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glossary:congenital_heart_disease [2012/10/16 14:40] (current)
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 +A malformation of the heart or the large [[blood vessels]] near the heart. The term "​congenital"​ speaks only to time, not to causation; it means "born with" or "​present at birth."​
 +Congenital heart disease is the most frequent form of major birth defects in newborns affecting close to 1% of newborn babies (8 per 1,000). This figure is an underestimate since it does not include some common problems, namely:
 +Patent ductus arteriosus in preterm babies (a temporary condition) ​
 +Bicuspid (two cusps) aortic valve (the aortic valve usually has three cusps or flaps) ​
 +Mitral valve prolapse (drooping of a heart valve) ​
 +Peripheral pulmonary stenosis (narrowing of the [[lung]] vessels well away from the [[heart]]) ​
 +There are a great many types of congenital heart disease. Here is an outline of the major categories of congenital heart [[disease]] and some of the more prominent entities within those categories.
 +Detour defects within the heart: Defects may cause [[blood]] to take an abnormal route through the heart, passing directly between the right and left sides of the heart. This occurs when there is a defect in the wall (the septum) that normally separates the right and left sides of the heart. There is "a hole in the heart."​ The two most common types of septal defect are:
 +[[Atrial septal defect]] (ASD) 
 +[[Ventricular septal defect]] (VSD) 
 +Less common types of CHD with altered routes of blood flow include:
 +Eisenmenger'​s complex ​
 +Atrioventricular (A-V) canal defect (also called an endocardial cushion defect) ​
 +Detour defect outside the heart: Patent ductus arteriosus (PDA) is a special type of a blood routing problem located outside the heart. The ductus arteriosus is a prenatal shunt between the pulmonary artery and the aorta that remains open (patent) after birth, letting blood that should flow through the aorta to the body return to the lungs. ​
 +Obstructive defects: A number of types of CHD obstruct [[blood flow]] within the heart or the great vessels near it. They do so via a narrowing that partly or completely blocks the flow of blood. The narrowing (a stenosis) can occur in heart valves, [[arteries]] or [[vein]]s. The three most common forms of CHD with obstructed blood flow are:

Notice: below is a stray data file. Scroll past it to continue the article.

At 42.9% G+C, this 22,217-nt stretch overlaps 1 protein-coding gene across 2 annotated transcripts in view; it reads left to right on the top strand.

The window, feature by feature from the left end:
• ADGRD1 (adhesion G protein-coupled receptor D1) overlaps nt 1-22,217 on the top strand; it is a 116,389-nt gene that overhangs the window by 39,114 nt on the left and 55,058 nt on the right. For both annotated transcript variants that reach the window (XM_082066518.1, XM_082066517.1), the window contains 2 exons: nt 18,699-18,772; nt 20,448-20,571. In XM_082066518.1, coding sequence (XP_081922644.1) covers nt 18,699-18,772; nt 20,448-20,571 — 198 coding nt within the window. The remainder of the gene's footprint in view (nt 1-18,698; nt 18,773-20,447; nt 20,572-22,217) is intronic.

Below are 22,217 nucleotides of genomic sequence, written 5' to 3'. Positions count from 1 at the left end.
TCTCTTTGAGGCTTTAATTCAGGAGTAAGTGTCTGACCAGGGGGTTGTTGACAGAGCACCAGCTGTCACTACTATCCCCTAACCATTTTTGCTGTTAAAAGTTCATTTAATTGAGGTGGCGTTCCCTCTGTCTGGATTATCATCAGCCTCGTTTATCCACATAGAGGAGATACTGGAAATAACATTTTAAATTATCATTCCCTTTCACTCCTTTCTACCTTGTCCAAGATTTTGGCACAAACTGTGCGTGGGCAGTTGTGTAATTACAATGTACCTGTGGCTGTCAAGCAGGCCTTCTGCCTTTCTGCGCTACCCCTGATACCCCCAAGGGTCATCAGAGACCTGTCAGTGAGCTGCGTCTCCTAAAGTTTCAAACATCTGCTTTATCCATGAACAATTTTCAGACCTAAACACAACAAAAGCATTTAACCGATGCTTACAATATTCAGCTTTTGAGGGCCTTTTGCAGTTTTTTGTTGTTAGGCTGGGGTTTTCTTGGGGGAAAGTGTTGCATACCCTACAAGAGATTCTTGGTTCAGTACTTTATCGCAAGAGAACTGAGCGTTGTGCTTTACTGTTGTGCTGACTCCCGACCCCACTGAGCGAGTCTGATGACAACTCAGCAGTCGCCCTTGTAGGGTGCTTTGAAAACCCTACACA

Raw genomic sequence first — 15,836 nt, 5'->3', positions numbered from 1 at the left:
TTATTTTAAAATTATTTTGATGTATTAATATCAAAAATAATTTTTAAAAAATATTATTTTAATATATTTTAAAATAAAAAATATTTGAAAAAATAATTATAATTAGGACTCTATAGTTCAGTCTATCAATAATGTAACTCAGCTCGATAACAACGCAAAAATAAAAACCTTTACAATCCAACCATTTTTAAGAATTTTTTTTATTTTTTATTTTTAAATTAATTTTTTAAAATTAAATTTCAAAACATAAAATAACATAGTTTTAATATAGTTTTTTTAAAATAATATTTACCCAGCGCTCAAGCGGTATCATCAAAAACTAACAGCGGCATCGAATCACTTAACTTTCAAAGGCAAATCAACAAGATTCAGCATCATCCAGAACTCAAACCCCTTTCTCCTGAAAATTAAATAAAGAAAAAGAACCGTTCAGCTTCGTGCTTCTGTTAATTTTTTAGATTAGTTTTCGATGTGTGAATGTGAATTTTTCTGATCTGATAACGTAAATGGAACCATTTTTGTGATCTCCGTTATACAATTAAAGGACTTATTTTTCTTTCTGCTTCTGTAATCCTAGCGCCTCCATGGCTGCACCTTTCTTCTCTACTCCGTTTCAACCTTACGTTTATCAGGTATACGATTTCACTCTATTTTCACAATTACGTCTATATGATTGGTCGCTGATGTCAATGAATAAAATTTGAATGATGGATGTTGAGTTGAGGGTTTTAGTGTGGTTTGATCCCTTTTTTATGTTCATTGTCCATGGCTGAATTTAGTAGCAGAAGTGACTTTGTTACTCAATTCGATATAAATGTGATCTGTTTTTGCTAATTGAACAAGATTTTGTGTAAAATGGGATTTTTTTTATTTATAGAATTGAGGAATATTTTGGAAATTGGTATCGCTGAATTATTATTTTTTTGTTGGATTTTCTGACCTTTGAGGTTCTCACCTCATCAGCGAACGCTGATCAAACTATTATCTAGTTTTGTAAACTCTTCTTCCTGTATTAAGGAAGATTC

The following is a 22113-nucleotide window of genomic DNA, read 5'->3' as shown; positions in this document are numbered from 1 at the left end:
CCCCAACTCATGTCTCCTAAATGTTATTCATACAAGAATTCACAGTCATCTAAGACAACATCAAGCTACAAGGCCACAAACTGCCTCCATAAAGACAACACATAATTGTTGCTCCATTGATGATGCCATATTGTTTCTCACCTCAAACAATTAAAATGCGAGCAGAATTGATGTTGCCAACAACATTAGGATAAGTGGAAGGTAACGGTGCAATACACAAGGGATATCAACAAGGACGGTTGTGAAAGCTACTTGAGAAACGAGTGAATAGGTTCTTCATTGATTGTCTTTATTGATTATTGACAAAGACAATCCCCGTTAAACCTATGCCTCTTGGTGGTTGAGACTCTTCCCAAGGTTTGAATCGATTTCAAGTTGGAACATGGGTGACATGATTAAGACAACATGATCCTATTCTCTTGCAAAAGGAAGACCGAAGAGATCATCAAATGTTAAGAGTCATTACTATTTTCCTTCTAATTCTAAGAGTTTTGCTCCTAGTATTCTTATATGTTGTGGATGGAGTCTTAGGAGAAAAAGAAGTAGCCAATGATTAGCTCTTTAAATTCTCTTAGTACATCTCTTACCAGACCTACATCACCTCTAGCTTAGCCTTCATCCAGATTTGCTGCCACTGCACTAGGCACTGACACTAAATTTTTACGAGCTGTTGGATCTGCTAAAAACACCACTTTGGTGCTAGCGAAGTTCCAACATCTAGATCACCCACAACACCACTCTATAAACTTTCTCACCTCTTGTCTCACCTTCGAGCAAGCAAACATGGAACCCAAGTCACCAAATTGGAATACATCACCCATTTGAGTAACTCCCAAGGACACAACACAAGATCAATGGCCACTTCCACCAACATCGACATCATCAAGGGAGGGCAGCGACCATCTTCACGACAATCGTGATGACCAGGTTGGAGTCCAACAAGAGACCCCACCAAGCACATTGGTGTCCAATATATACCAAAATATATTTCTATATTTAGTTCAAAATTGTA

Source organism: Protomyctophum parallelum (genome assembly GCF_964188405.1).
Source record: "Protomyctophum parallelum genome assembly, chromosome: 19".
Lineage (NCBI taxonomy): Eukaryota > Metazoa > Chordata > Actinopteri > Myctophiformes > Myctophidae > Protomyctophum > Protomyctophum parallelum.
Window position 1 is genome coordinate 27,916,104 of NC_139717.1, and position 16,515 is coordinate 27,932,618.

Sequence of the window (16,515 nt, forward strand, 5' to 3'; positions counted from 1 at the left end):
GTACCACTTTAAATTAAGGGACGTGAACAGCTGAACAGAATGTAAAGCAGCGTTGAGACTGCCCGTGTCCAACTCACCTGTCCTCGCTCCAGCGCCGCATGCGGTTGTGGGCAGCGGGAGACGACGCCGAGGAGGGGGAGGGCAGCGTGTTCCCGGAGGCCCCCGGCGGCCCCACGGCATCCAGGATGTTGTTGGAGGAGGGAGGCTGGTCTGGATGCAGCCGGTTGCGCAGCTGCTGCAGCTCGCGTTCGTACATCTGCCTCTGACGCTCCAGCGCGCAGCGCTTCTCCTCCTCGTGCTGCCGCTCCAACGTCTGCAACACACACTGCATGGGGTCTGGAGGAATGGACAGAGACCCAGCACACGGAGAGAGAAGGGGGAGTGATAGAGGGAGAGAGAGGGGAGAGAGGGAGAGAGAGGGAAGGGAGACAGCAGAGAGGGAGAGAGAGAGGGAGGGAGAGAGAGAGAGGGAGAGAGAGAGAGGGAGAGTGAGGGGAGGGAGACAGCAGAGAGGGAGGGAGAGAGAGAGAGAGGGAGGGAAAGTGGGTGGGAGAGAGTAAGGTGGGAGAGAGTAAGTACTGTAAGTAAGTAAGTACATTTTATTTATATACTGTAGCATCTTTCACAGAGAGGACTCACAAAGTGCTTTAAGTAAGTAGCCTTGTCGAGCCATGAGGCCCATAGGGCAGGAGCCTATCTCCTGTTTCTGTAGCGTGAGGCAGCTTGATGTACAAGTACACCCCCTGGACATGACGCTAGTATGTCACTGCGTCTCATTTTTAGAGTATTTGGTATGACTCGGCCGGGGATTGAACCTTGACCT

+Pulmonary (valvular) stenosis ​
 +Aortic stenosis ​
 +Coarctation of the [[aorta]] ​
 +Less common forms of CHD with obstructed blood flow include:
 +Bicuspid aortic valve 
 +Subaortic stenosis ​
 +Ebstein'​s anomaly ​
 +Cyanotic defects ("blue babies"​):​ Some types of CHD cause cyanosis (bluing). The blood pumped to the body has less-than-normal amounts of oxygen. This results in cyanosis, a bluish discoloration of the [[skin]]. Types of cyanotic forms of CHD include:
 +Tetralogy of Fallot ​
 +Transposition of the great arteries ​
 +Tricuspid atresia ​
 +Truncus arteriosus ​
 +Total anomalous pulmonary venous return ​
 +Pulmonary atresia ​
 +Hypoplastic heart defects: Part of the heart may selectively be underdeveloped or hypoplastic,​ as in:
 +Right heart hypoplasia ​
 +Left heart hypoplasia ​
 +Other developmental heart defects: A number of other defects in heart development can occur, such as:
 +Single ventricle (There is only one ventricle) ​
 +Double outlet right ventricle (Both the aorta and pulmonary artery emanate from the right ventricle) ​
 +Alternative names for congenital heart disease include: congenital heart defect, congenital heart malformation,​ congenital cardiovascular [[disease]],​ congenital cardiovascular defect, and congenital cardiovascular malformation.
 +Common Misspellings:​ congenital heart diease, congenital heart desease ​
glossary/congenital_heart_disease.txt ยท Last modified: 2012/10/16 14:40 (external edit)